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4 notable trends in IoT

Computational infrastructure is speeding up

Just a few years ago, satellite-based positioning, high precision tracking, and wireless connectivity to devices and to the cloud were, by and large, reserved for high value use cases. Fast forward to today, and IoT technology is enabling products, services, and solutions we use every day. In many applications, smart functionality, once a premium differentiator, has become the baseline expectation.

At the same time, IoT technology is being leveraged to increase the efficiency of the infrastructure we rely on, silently transforming the world we live in. Here at u‑blox, we have a front-row seat to this transformation, which we are also part of as we support customers driving innovation in the consumer, automotive, and industrial markets, including leading car OEMs and Tier-1s, industrial device manufacturers, and some of the biggest names in tech. 

In this blog, we look back on a selection of partner stories from last year that highlight four notable trends we see playing out in the IoT. 

1: Speeding up data centers with GNSS precision timing

Here’s an example of the silent transformation mentioned in the introduction. The data centers that are at the heart of the digital economy are only becoming more important as our physical and digital lives converge. Earlier this year, engineers at Facebook designed a precision timing solution with nanosecond-level timing that improves the synchronization of networked computers to speed up the company’s data centers by reducing computational overhead. 

Facebook’s solution, the TimeCard, uses the u‑blox ZED-F9T global navigation satellite system (GNSS) receiver module to tap into the highly accurate atomic clocks onboard orbiting GNSS satellites. By open-sourcing the design of the TimeCard, which fits onto a PCIe form factor, Facebook has paved the way for anyone with experience in microelectronics to easily access nanosecond-level timing accuracy without having to invest in an expensive atomic clock. 

2: Growing the IoT with easy integration to cloud services

AWS IoT Expresslink modules

With a bit of ingenuity, basically anything can be upgraded by adding sensors, some electronics, and a wireless connection to the cloud. But taking a single prototype made in the garage and scaling it up to address a broader market can be a showstopper, in particular for businesses with little IoT experience. To make it easier to integrate devices with their cloud services, AWS recently released their AWS IoT ExpressLink solution, designed to take the pain out of designing and scaling up cloud-based devices. 

We were among the first hardware providers to announce AWS IoT ExpressLink-enabled modules that take the pain out of configuring, provisioning, and connecting devices for cloud services. These include a SARA-R5 LTE-M module for low power wide area cellular connectivity, as well as a NORA-W2 Wi-Fi and Bluetooth module. By simplifying IoT device development, solutions like these will speed up innovation, growing the IoT from the bottom up.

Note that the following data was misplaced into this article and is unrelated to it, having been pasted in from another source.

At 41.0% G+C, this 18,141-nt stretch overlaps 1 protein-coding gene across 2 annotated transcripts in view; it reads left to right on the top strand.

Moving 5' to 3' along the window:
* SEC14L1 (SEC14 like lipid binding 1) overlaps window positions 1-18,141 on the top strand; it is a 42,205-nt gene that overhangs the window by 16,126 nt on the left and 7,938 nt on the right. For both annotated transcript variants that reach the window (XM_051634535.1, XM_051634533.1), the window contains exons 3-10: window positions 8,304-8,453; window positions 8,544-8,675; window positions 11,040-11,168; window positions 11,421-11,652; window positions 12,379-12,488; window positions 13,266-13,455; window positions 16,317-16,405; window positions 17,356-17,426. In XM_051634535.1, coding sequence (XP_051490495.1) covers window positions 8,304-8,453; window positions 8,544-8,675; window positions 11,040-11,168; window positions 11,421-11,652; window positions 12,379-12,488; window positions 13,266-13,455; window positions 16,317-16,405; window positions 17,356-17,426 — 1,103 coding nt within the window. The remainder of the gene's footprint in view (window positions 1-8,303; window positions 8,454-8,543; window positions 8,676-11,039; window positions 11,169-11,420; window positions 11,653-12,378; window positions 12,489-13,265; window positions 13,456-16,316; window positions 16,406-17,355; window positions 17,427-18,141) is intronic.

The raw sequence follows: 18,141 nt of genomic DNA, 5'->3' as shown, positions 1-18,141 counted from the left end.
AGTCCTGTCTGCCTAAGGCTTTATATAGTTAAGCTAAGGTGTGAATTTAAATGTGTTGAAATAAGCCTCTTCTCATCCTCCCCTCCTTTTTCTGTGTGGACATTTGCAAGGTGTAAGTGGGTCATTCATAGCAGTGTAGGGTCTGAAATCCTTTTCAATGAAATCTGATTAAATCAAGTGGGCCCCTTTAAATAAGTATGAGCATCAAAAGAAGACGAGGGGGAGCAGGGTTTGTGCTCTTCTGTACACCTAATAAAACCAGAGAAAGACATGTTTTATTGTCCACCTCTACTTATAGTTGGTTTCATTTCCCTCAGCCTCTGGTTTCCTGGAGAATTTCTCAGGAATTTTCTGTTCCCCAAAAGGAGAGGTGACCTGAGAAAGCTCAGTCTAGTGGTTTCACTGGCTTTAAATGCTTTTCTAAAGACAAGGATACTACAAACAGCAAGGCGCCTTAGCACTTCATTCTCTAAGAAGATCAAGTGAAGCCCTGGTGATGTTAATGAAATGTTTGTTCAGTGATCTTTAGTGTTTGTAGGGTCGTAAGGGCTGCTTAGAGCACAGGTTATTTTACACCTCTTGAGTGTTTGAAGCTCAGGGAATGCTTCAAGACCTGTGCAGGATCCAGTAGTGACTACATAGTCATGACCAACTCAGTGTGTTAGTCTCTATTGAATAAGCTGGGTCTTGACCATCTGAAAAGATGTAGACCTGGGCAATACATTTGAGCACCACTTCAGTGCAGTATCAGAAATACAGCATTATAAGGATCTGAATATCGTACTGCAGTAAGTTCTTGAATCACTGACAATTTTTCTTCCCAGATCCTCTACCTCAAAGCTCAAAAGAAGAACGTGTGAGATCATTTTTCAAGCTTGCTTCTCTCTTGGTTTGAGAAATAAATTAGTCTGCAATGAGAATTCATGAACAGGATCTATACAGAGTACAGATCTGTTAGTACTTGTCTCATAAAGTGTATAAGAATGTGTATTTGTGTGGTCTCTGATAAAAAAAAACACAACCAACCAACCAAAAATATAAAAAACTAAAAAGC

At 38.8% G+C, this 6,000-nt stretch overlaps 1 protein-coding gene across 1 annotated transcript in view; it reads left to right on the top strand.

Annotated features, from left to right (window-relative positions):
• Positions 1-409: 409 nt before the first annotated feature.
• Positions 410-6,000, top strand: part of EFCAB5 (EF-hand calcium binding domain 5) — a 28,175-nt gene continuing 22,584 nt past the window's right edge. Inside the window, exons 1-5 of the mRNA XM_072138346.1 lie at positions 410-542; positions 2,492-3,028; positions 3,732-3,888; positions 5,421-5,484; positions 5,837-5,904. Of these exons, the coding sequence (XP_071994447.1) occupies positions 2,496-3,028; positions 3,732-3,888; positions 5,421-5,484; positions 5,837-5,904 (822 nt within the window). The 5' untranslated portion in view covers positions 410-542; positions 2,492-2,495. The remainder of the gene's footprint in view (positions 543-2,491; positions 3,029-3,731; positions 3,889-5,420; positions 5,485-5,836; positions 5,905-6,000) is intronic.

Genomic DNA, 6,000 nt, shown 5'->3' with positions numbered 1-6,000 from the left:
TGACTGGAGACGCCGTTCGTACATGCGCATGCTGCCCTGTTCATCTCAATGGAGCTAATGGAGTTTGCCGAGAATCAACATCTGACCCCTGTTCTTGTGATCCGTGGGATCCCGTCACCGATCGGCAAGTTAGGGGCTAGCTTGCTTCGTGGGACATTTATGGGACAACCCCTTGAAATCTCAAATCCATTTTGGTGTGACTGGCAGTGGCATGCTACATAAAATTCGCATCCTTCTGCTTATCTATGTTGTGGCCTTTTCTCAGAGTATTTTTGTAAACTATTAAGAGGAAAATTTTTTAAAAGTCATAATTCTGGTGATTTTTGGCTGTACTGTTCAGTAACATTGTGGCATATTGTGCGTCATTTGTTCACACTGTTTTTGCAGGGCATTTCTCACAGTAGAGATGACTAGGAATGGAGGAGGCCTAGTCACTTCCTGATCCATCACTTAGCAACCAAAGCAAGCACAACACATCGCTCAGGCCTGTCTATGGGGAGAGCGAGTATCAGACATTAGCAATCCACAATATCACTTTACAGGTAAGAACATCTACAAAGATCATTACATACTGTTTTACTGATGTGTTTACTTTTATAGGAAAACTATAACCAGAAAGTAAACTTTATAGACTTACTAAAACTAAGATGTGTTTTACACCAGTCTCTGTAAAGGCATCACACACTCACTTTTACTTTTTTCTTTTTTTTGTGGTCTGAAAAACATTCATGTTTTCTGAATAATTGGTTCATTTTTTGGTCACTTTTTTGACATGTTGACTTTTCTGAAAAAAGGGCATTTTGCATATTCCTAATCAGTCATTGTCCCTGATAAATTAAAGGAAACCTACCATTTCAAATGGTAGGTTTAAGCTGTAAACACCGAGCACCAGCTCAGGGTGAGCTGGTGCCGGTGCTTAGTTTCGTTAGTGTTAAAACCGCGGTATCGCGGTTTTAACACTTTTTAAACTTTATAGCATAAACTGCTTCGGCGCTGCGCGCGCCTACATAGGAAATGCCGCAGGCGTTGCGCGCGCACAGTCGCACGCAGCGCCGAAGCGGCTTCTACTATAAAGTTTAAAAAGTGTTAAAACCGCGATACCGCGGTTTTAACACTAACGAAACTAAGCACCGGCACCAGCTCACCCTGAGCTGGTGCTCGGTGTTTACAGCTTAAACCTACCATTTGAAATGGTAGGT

3: Smoothly integrating shared e-micromobility into our cities

In record time, shared e-scooters have gone from a rare sighting to an easily overlooked fixture in urban life. Today, cities are still coming to terms with the massive success that e-micromobility has had. One challenge has been keeping e-scooters on streets rather than on sidewalks and footpaths to comply with local regulations. To solve this challenge, Bird, a leader in environmentally friendly electric transportation, partnered with us to develop a sensor fusion solution that safely brings scooters that ride onto a sidewalk to a halt

The solution feeds centimeter-level GNSS position data from the u‑blox ZED-F9R  high precision dead reckoning module to Birds positioning engine. Combining this data with centimeter-level sidewalk mapping and onboard vehicle sensors, the system can detect sidewalk riding in real-time, allowing it to intervene smoothly and safely. With the fast pace of technological innovation, regulatory authorities are often left playing catchup. But thanks to the IoT, some early hiccups, like unauthorized sidewalk riding, can be promptly addressed – also in record time. 

4: Lifting the performance of consumer devices to new heights

iGPSPORT cycling computer

Power supply has long been a bottleneck for GPS-enabled sports trackers. The first generations of battery-powered GPS-enabled devices were either big and bulky or their performance on a single charge was short-lived. Since then, wave after wave of technological innovation in GPS receiver design have brought down power demand, paving the way for iGPSPORT’s  iGS320 cycling computer. Delivering 72 hours of continuous tracking on a single charge, the iGS320 is the first product tailored to the needs of long-distance, multi-day cycling races

Building on the ultra-low power u‑blox M10  standard precision GNSS platform, the iGS320 offers maximum coverage with reliable positioning accuracy by concurrently tracking satellites from up to four GNSS constellations. Whereas device design has always been a balancing of competing constraints – primarily size, performance, power autonomy, and cost – innovation in the underlying technology, the hardware, and cloud services are delivering small, affordable high-performance solutions that last and last.